Applicants gave details of their location and local maternity service, their experience on an MSLC or other relevant body, their interest in this project and what they could bring to the advisory group, plus their availability and support needs. They were given an outline of the purpose and method of the study, the advisory group’s role and the proposed meeting timetable. The full research protocol was available on request. Standard-class travel and childcare expenses were offered. Being part of the advisory group was presented as a reciprocal opportunity with benefits for both our study and the applicants.


The third tier of PI&E involved a larger group of service user representatives over four separate events. For three of these, MSLC members were invited to venues, easily accessible by public transport. Lunch was provided and travel bursaries offered.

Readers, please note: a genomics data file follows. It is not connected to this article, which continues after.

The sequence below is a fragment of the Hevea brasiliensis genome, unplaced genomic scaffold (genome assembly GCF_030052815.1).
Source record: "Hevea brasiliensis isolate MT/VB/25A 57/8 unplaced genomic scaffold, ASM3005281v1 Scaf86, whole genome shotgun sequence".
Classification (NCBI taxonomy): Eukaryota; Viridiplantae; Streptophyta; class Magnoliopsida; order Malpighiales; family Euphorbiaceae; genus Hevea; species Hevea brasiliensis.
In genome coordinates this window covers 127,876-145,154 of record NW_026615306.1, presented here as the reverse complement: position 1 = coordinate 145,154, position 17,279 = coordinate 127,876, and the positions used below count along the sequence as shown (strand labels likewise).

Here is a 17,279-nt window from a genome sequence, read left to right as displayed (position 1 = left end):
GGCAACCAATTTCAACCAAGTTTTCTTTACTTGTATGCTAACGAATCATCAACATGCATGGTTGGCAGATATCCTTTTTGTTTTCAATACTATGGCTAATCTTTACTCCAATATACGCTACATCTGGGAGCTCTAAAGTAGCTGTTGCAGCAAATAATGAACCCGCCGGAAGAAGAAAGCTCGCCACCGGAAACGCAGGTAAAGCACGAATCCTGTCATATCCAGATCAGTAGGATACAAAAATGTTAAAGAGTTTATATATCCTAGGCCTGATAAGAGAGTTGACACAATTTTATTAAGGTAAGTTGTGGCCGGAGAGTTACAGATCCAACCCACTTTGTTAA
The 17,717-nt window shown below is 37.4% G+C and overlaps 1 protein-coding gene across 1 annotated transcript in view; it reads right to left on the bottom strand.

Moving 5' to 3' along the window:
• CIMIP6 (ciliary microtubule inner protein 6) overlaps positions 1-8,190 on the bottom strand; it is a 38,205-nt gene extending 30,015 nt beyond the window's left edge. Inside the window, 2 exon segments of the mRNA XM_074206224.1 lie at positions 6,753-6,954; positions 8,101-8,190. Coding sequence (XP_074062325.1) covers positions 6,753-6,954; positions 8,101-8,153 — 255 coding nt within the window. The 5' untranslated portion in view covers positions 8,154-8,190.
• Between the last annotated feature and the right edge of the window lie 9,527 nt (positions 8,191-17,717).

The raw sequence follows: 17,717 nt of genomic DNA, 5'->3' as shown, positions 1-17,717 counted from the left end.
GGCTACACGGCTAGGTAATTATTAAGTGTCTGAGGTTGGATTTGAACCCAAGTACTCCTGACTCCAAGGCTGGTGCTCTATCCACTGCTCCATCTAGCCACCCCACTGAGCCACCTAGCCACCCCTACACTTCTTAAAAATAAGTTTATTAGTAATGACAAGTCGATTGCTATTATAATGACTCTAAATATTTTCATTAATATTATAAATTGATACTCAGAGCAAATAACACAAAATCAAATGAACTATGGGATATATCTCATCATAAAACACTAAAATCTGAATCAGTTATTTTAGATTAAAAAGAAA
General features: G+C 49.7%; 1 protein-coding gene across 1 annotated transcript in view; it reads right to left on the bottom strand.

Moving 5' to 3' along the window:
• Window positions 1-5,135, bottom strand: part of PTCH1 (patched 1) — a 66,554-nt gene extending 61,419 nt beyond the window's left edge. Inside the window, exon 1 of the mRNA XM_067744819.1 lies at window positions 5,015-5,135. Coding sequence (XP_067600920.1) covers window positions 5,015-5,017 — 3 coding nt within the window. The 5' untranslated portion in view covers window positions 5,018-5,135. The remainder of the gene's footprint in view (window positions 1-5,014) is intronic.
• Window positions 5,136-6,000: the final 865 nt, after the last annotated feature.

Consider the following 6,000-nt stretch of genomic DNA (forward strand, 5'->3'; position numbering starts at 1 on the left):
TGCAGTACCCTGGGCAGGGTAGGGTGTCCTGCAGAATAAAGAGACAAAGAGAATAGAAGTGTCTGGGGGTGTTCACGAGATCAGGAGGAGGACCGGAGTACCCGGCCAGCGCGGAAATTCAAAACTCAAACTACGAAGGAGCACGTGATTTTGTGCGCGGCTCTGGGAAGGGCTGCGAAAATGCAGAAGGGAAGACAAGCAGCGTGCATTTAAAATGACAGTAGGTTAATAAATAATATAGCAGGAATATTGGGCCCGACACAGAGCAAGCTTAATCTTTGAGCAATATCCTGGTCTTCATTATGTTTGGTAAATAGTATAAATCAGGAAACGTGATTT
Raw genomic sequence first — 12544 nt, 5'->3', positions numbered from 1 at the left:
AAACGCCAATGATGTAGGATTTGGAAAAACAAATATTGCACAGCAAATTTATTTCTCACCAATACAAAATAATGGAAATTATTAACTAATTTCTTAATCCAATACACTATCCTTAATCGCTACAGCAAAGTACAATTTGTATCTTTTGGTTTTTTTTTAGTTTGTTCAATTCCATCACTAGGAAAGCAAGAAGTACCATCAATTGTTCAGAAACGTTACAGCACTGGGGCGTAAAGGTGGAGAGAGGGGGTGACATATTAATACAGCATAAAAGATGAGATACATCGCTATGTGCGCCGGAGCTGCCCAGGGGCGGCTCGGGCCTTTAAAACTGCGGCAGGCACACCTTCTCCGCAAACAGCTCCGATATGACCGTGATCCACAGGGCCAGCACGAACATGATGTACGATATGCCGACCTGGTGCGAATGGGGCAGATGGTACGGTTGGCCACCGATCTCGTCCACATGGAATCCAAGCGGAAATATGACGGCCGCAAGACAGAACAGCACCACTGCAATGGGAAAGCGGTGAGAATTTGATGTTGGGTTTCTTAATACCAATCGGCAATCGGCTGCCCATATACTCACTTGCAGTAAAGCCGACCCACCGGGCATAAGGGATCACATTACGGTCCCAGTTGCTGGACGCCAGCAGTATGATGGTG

These events included a Birth Timing workshop with a short PowerPoint presentation on the study with a description of the data linkage (for example, Figure 1). This was followed by discussion in small groups on a series of questions and a plenary session to share some of the key points arising. Participants in each group were given flipchart paper and asked to nominate a note taker to record key points. MN circulated between groups and asked for clarity where points were ambiguous. MN collected and transcribed the sheets. From the outset, there was a plan to change the focus of the workshops as the study developed, starting with issues of data privacy and consent, moving on to women’s experiences of maternity care during the day, at night and weekends, and then to their views on proposed data analyses and results. At all stages there were opportunities for them to express and explore their own priority research questions [1].